“In 2 years from now, I believe cryptocurrencies will be gaining legitimacy as a protocol for business transactions, micropayments, and overtaking Western Union as the preferred remittance tool. Regarding business transactions – you’ll see two paths: There will be financial businesses which use it for it’s no fee, nearly-instant ability to move any amount of money around, and there will be those that utilize it for its blockchain technology. Blockchain technology provides the largest benefit with trustless auditing, single source of truth, smart contracts, and color coins.”
Welcome to the 32nd Coin Report. In today’s report, I will be assessing the fundamental and technical strengths and weaknesses of ExchangeCoin. This will be comprised of an analysis of a number of significant metrics, an evaluation of the project’s community and development and an overview of its price-history. The report will conclude with a grading out of 10. ExchangeCoin was launched in November 2017 with an ICO that raised 650 BTC, equating to over $5,000,000 at the time. The token issued, EXCC, has a maximum supply of 32,003,133, with 4mn EXCC sold during the ICO. Further, the project also has a premine of 12.1mn EXCC, equating to 37.95% of the maximum supply (from which the 4mn was sold to the public in the token sale). The token itself operates on the Equihash algorithm, and underwent a hard fork in July 2018, after which the network migrated to a dual Proof-of-Work/Proof-of-Stake consensus mechanism, with 30% of block rewards rewarded to stakers and 70% to miners. The block reward is progressively diminishing, with the current reward at 24.5 EXCC per block, with 2.5-minute block times.
A lot of people have made fortunes by mining Bitcoins. Back in the days, you could make substantial profits from mining using just your computer, or even a powerful enough laptop. These days, Bitcoin mining can only become profitable if you’re willing to invest in an industrial-grade mining hardware. This, of course, incurs huge electricity bills on top of the price of all the necessary equipment.
Cryptocurrencies are systems that allow for the secure payments of online transactions that are denominated in terms of a virtual "token," representing ledger entries internal to the system itself. "Crypto" refers to the fact that various encryption algorithms and cryptographic techniques, such as elliptical curve encryption, public-private key pairs, and hashing functions, are employed.
Monero is the most prominent example of the CryptoNight algorithm. This algorithm was invented to add the privacy features Bitcoin is missing. If you use Bitcoin, every transaction is documented in the blockchain and the trail of transactions can be followed. With the introduction of a concept called ring-signatures, the CryptoNight algorithm was able to cut through that trail.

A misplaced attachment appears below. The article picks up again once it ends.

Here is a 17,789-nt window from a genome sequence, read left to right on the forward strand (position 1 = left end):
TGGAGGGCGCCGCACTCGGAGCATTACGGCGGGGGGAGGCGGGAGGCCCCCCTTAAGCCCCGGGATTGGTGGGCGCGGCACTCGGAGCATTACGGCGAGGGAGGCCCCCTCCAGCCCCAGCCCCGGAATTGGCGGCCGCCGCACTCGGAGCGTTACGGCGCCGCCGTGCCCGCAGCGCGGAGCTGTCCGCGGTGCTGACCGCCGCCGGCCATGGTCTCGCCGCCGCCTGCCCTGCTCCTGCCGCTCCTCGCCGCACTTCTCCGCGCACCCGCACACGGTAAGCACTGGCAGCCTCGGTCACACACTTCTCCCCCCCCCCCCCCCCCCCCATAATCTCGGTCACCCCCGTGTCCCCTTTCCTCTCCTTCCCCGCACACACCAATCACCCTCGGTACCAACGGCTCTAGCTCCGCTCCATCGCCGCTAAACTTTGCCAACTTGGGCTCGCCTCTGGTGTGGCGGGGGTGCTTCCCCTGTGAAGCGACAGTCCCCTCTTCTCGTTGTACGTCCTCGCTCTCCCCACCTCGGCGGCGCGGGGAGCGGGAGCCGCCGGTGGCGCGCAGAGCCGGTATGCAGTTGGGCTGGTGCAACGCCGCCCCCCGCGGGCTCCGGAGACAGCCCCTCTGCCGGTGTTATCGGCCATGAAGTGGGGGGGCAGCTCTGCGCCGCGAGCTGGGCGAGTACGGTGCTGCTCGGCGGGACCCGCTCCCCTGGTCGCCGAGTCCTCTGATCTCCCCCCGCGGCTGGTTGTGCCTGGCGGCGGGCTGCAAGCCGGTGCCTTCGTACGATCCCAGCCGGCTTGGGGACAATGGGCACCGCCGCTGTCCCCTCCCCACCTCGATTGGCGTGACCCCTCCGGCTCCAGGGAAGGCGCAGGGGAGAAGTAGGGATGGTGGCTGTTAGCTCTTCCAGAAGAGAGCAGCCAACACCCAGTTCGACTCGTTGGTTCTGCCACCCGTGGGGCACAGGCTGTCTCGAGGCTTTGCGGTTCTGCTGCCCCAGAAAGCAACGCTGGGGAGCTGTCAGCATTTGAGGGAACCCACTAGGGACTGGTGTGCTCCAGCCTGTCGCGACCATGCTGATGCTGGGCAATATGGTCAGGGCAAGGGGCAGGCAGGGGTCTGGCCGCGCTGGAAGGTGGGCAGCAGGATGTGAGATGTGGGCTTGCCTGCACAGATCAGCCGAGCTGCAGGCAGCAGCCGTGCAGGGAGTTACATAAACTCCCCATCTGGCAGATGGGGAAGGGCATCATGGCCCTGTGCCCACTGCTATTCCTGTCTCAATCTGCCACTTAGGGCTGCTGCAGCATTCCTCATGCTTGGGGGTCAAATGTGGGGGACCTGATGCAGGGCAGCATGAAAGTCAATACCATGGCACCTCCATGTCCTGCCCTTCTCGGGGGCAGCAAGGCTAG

In February 2019, Coinbase announced that it had acquired "blockchain intelligence platform" Neutrino, an Italy-based startup, for an undisclosed price. The acquisition raised concern among some Coinbase users based on Neutrino founders' connection to the Hacking Team, which has been accused of providing internet surveillance technology to governments with poor human rights records. On March 4, 2019, Coinbase CEO Brian Armstrong said his company "did not properly evaluate" the deal from a due diligence perspective and thus any Neutrino staff who previously worked at Hacking Team "will transition out of Coinbase."
In cryptocurrency networks, mining is a validation of transactions. For this effort, successful miners obtain new cryptocurrency as a reward. The reward decreases transaction fees by creating a complementary incentive to contribute to the processing power of the network. The rate of generating hashes, which validate any transaction, has been increased by the use of specialized machines such as FPGAs and ASICs running complex hashing algorithms like SHA-256 and Scrypt. This arms race for cheaper-yet-efficient machines has been on since the day the first cryptocurrency, bitcoin, was introduced in 2009. With more people venturing into the world of virtual currency, generating hashes for this validation has become far more complex over the years, with miners having to invest large sums of money on employing multiple high performance ASICs. Thus the value of the currency obtained for finding a hash often does not justify the amount of money spent on setting up the machines, the cooling facilities to overcome the enormous amount of heat they produce, and the electricity required to run them.
Transactions that occur through the use and exchange of these altcoins are independent from formal banking systems, and therefore can make tax evasion simpler for individuals. Since charting taxable income is based upon what a recipient reports to the revenue service, it becomes extremely difficult to account for transactions made using existing cryptocurrencies, a mode of exchange that is complex and difficult to track.